Joe Orozco's Blog

One day I will go into the office because I want to, and not because I need to. This is the story of my journey to that point, along with all the lessons I wish I could have told my younger self to get there a little faster. Comments and guest posts are always welcomed.


Gator, Noble Guide and Companion

Honestly, I was not fully convinced I’d get a guide dog until I actually set foot on The Seeing Eye campus. Now don’t take that personally. I was worried about getting a bad match or a great match with a fruity name like Squiggles or Pumpkin or some such nonsense you sometimes see come out of guide dog schools, and was I really ready for the responsibilities of a trained dog? I think I also feared becoming one of those obsessed guide dog owners who sign their e-mails with their dogs’ names.

Braille Literacy: Not the Last Resort

A world without print is unimaginable. Yet, that is the reality that faces the growing number of blind and visually impaired population in America, perhaps the world. Far be it from me to strike an alarmist tone, but Braille is the only concrete access blind people have to the written word. Sadly, our educational system is slowly making Braille a thing of the past.

As noted by Wikipedia:

Review: The Hunger Games by Suzanne Collins

Author: Suzanne Collins
Publisher: Scholastic Inc. (2011)
Binding: Hardcover, 384 pages

I've discovered I can read and listen to books far quicker than I can review them. Eventually I may go back and cover some of the books that have not made it here, but The Hunger Games was a series that more than deserved a few observations, especially given the highly anticipated movie release.

Review: 11/22/63 by Stephen King

Mind you, I don't think the following will be of much interest to non-Stephen King fans.

Image of 11/22/63: A Novel
Author: Stephen King
Publisher: Scribner (2011)
Binding: Hardcover, 849 pages

Why Carbonite?

Every good writer should try to stay ahead of the inevitable glitches that plague technology. The most dramatic of these can be the loss of one's hard drive, and to lose one's data without a backup system means you're probably glad to be up a creek without a paddle, because otherwise you would be wise to use that paddle upside your silly skull for not listening when people told you to keep a backup.

Demotivational Slogans

Okay, so these are actually demotivational posters, but as I only gave you the text here, I hope you won't mind the more accurate label. Thanks to A.Z. for passing this along, and for the complete list of posters with images go here. These were my favorites:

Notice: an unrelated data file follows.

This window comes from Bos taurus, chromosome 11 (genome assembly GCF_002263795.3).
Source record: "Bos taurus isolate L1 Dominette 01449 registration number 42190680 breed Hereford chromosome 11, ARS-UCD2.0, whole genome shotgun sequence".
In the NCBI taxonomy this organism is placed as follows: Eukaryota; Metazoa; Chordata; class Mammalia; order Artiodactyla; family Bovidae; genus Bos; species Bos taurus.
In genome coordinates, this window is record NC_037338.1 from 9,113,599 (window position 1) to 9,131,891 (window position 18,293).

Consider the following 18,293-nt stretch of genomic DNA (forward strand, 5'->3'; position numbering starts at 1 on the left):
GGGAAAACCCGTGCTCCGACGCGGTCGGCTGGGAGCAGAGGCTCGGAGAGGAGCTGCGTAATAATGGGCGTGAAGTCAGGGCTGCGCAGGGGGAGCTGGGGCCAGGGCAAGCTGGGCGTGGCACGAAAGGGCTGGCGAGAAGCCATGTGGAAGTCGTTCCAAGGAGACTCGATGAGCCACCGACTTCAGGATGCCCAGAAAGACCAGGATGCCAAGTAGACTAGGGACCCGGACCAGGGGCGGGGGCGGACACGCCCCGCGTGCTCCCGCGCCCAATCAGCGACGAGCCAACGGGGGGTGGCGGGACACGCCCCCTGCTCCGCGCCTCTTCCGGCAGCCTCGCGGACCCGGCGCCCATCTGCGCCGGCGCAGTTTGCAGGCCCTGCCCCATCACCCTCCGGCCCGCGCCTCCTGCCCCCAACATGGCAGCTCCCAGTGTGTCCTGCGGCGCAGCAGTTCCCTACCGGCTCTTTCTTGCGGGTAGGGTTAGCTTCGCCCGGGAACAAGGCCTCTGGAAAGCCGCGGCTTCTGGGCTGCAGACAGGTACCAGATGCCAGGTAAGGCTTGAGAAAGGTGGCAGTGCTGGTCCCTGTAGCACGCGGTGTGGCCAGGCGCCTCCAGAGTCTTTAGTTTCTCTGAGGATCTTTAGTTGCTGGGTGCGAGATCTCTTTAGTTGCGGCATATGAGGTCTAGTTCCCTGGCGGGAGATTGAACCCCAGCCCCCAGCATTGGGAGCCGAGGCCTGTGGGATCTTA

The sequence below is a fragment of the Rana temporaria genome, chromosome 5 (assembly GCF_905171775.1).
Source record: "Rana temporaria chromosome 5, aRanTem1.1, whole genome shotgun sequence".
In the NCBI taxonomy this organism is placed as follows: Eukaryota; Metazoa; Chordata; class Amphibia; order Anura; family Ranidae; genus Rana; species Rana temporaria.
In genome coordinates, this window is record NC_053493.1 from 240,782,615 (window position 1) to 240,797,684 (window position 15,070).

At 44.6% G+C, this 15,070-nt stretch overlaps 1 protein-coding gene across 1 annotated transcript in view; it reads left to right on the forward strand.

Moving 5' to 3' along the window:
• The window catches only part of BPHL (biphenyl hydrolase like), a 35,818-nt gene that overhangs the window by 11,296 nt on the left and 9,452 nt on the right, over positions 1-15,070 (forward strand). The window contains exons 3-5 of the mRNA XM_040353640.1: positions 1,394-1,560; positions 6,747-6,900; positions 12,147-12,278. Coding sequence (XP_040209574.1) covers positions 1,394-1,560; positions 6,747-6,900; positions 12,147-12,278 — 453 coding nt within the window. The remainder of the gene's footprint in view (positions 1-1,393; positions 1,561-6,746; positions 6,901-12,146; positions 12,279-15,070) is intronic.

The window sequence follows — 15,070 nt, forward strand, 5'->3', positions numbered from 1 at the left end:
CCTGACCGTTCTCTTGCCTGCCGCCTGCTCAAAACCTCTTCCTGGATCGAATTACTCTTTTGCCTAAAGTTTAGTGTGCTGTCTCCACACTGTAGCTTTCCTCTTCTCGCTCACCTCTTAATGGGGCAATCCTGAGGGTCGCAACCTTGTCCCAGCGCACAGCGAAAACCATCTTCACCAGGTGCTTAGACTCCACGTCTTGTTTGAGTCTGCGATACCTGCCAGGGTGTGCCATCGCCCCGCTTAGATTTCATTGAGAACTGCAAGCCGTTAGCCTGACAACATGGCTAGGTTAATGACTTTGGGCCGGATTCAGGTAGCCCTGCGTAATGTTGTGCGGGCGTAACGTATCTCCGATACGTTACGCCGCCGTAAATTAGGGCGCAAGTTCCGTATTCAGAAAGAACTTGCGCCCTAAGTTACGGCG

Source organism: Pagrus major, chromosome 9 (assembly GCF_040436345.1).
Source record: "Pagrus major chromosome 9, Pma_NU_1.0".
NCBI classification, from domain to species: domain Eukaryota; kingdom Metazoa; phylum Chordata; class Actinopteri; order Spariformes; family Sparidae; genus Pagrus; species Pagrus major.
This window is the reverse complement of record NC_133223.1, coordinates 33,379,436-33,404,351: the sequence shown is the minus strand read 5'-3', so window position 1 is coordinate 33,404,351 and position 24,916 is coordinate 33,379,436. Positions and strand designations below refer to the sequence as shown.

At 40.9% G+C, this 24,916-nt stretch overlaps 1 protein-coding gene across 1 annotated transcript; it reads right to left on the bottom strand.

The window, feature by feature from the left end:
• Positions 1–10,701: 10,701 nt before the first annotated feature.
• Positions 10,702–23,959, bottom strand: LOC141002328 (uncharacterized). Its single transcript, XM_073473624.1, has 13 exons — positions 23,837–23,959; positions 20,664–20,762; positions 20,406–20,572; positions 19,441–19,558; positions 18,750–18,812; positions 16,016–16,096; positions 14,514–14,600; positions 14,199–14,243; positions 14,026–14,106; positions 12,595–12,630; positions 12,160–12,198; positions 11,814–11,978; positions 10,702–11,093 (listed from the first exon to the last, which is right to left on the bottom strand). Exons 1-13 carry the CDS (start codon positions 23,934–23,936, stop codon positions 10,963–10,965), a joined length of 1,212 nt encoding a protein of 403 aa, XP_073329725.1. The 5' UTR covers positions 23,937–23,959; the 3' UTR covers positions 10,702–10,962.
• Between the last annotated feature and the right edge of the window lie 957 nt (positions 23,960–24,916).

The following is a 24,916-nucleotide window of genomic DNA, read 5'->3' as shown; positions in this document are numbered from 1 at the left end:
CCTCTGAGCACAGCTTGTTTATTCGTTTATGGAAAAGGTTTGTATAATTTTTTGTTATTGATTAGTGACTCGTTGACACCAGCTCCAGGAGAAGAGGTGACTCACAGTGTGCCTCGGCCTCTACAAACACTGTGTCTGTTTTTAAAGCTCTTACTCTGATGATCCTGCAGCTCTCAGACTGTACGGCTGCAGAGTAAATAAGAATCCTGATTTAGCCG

The discovery that you're no longer a big fish in a small pond, or even a small fish in a big pond, but a small fish in a big fish.


The bad news is robots can do your job now. The good news is we're now hiring robot repair technicians. The worse news is we're working on robot-fixing robots- and we do not anticipate any further good news.

Review: Dragon Reborn

I began reading The Wheel of Time earlier this year on a recommendation from a friend who shared my respect for The Sword of Truth series. I say "respect" because my friend and I agreed the series was good enough to reread certain portions but not so good that it could be deemed a classic. Inserting one's political and religious views into one's work of fiction is fine, but not so fine when these take on rambling monologues of the kind that detract from the general feel and pace of the plot. More on this in a different post.

Review: The Good House

Image of The Good House: A Novel
Author: Tananarive Due
Publisher: Atria (2003)
Binding: Hardcover, 496 pages

I'd been craving some good horror recently and not that sci-fi, thriller wanna-be horror, but good traditional horror of the things that go bump in the night variety. I was perusing Audible, naturally looking for the longest books in stock to make my credits worth it, and I came across an author who was said to be the equal of Stephen King. Well, that clinched it for me.

Drupal and Other Introductory Remarks

If every great journey begins with the first step, then my first step in getting serious about my writing has been one heck of a leap. Just setting up this website has been something of an undertaking. No, it’s not where I want it to be, and it will continue to evolve in the coming months, but for the moment it is at least tangible proof that I really am going to maintain a blog and eventually have it serve as the central point for my published works, which I suppose is an ambition for which I now have public accountability. If I don’t meet my goal, you’re free to call me a weenie.